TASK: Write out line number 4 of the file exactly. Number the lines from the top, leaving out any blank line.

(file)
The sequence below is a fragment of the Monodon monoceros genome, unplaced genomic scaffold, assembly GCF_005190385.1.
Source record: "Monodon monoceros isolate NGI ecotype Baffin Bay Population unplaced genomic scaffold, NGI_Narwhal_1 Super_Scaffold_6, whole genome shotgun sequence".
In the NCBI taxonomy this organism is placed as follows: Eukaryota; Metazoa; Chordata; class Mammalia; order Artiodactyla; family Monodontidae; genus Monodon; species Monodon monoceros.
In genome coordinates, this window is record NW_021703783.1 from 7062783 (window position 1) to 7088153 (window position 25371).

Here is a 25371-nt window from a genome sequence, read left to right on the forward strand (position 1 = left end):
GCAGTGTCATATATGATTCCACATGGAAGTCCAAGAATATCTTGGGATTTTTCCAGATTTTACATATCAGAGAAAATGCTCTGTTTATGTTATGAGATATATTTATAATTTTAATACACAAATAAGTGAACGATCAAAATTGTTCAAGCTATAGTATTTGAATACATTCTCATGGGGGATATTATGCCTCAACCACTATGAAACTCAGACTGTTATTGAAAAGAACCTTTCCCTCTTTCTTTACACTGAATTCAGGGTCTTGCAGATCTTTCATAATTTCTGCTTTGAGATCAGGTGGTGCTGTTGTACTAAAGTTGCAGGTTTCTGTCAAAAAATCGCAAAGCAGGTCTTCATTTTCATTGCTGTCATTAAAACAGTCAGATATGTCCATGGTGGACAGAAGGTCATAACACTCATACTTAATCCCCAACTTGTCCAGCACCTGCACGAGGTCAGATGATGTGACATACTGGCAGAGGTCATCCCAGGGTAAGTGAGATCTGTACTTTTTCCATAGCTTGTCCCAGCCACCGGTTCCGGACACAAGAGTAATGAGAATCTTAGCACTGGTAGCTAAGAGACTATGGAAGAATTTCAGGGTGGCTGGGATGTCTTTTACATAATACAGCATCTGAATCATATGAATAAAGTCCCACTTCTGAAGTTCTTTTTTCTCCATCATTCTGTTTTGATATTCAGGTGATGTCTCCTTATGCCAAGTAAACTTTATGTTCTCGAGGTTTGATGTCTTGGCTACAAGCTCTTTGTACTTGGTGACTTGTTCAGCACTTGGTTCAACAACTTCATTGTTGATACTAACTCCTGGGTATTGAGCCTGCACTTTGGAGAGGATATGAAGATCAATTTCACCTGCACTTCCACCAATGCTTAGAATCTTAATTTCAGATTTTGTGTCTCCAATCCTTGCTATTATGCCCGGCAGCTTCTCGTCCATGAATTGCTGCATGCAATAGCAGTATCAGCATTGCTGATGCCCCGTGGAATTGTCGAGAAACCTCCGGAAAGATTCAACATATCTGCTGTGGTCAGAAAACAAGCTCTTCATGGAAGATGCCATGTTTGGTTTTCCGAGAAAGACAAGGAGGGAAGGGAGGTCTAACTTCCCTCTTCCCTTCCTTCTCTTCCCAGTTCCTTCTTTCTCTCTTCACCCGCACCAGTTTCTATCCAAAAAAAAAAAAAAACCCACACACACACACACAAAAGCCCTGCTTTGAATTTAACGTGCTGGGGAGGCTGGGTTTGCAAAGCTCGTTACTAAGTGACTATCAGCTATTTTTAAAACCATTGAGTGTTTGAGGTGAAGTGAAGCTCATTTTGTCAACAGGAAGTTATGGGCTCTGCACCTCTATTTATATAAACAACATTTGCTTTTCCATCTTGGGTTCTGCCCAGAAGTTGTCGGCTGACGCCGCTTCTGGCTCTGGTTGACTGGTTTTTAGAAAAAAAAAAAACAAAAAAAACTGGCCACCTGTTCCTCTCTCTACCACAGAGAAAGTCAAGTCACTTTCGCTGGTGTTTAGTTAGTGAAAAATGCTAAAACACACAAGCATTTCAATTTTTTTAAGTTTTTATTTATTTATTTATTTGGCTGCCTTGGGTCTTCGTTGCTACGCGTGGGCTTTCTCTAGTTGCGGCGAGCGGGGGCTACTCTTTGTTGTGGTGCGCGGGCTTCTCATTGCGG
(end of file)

In genome coordinates, this window is record NW_021703783.1 from 7062783 (window position 1) to 7088153 (window position 25371).